Pharmacy Foul-Ups & A Good Report on the PCH

Today I got a call from CA, the owner of the personal care home. She was having difficulty refilling DS’s prescription. He had only one tablet of Risperdal left for today and he is supposed to take two. (How did that happen? The last dose in the bottle should have been two tablets. Oh, well.)

CA’s problem was a pharmacy foul-up. The Rite-Aid pharmacy (formerly known as Eckerd’s) that is near my house tried to transfer his prescriptions, including a record of one refill being allowed, to a pharmacy near CA’s house in Douglasville. They mistakenly sent them to a pharmacy in Atlanta. The pharmacy near her house suggested she call the doctor for a refill. She tried to do that and only got a telephone answering system. (I know. You are required to listen carefully to the choices and press the right numbers to talk to the right person or voice mail box.)

I understood her frustration, and I offered to make some calls to try to straighten things out. First, I told her I would be leaving the doctor’s office out of it. It was the pharmacy’s fault, and this doctor’s office is an even greater pain to deal with,  in my opinion.

In the end I discovered that the pharmacy in Atlanta that had the prescriptions, an independent store named Pay Low,  was only twelve miles from where she lived, and they offered free delivery. I agreed. I was glad things were cleared up this time with very little trouble.

I have had my complaints before with Rite-Aid. They did not have Abilify in stock at all, when DS first needed it last summer. Typically when I try to refill the Risperdal, they do not keep a sufficient amount in stock, and they give me only a three-day supply, at first. Then I have to return for the other twenty-seven days worth. I asked them specifically with a “please” to stock it, but a pharmacy tech tried to explain that it was company policy to treat this drug this way. I suppose they have their reasons. I warned CA about this problem and advised her not to delay refilling prescriptions.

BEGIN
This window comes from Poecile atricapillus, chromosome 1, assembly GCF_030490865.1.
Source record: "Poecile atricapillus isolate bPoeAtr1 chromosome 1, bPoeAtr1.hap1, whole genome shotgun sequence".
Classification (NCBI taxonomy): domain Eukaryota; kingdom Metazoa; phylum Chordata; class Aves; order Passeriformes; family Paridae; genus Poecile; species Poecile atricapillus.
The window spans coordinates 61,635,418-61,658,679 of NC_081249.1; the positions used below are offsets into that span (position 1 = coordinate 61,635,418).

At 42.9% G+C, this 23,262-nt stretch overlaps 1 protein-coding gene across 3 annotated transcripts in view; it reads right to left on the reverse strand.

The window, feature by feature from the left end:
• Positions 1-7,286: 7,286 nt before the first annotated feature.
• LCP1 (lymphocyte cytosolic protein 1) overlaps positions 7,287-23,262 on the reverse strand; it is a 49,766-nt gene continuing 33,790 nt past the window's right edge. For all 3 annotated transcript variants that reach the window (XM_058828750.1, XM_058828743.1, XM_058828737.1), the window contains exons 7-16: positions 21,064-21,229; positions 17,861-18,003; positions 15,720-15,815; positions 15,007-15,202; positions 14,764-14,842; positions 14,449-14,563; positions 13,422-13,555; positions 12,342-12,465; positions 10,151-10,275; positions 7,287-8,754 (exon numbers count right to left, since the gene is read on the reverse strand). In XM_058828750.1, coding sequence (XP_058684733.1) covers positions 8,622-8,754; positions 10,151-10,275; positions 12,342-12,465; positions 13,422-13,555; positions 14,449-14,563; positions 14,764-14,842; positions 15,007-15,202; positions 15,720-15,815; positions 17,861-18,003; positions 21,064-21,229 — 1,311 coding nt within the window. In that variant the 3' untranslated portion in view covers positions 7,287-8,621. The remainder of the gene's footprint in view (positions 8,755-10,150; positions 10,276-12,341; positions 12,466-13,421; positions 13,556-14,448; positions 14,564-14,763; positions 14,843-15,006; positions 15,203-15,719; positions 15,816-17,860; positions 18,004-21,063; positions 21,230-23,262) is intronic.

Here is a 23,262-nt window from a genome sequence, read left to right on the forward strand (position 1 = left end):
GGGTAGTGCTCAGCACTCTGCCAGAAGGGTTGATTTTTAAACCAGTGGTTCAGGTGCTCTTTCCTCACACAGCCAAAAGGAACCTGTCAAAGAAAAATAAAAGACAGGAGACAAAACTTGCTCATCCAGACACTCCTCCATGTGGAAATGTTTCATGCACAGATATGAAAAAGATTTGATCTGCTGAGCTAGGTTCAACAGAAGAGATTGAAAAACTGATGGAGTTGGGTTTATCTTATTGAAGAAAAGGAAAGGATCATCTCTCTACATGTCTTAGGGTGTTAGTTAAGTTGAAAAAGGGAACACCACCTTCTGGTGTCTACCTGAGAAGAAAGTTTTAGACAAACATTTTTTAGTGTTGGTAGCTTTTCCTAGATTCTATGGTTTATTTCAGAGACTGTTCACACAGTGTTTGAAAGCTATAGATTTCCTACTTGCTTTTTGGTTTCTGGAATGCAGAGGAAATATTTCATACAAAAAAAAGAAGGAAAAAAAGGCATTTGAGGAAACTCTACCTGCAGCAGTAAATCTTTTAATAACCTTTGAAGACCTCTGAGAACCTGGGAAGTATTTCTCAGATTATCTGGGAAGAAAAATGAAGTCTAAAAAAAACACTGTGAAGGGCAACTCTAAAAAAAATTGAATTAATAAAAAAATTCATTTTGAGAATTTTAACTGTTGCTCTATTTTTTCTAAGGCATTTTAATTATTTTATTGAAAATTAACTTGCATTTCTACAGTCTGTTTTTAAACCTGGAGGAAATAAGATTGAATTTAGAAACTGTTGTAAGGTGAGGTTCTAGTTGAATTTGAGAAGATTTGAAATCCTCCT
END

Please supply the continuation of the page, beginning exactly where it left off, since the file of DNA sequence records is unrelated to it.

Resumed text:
On a brighter note, I spoke with DS today. He seemed to be in a somewhat conversational mood. I filled him in on family plans for Christmas and assured him that we would be picking him up. I tried to catch him up on news of his brothers and sisters.

He filled me in on his doings. CA has been taking him shopping almost every day. “Christmas shopping?” I ask. Food shopping he says, and other kinds of shopping. Also, she has taken him to eat in restaurants quite a few times. (I forgot to ask who has been paying, but DS does have $97 a month to spare after paying for his PCH.) “How very nice,” I observe. He never got that kind of treatment at his other personal care home. He said he likes it in his new PCH much better. I am glad of that. This is a very unusual PCH because it is the home of the owner who is also the “staff” person.

It sounds to me like CA does not let DS stay at home alone much. She has taken him to church with her and on walks with the dogs. That is very wise on her part to keep him busy and to keep an eye on DS. It sounds like we are very blessed right now.

Explore posts in the same categories: Medications, People Who Help, Places to Live

Comment: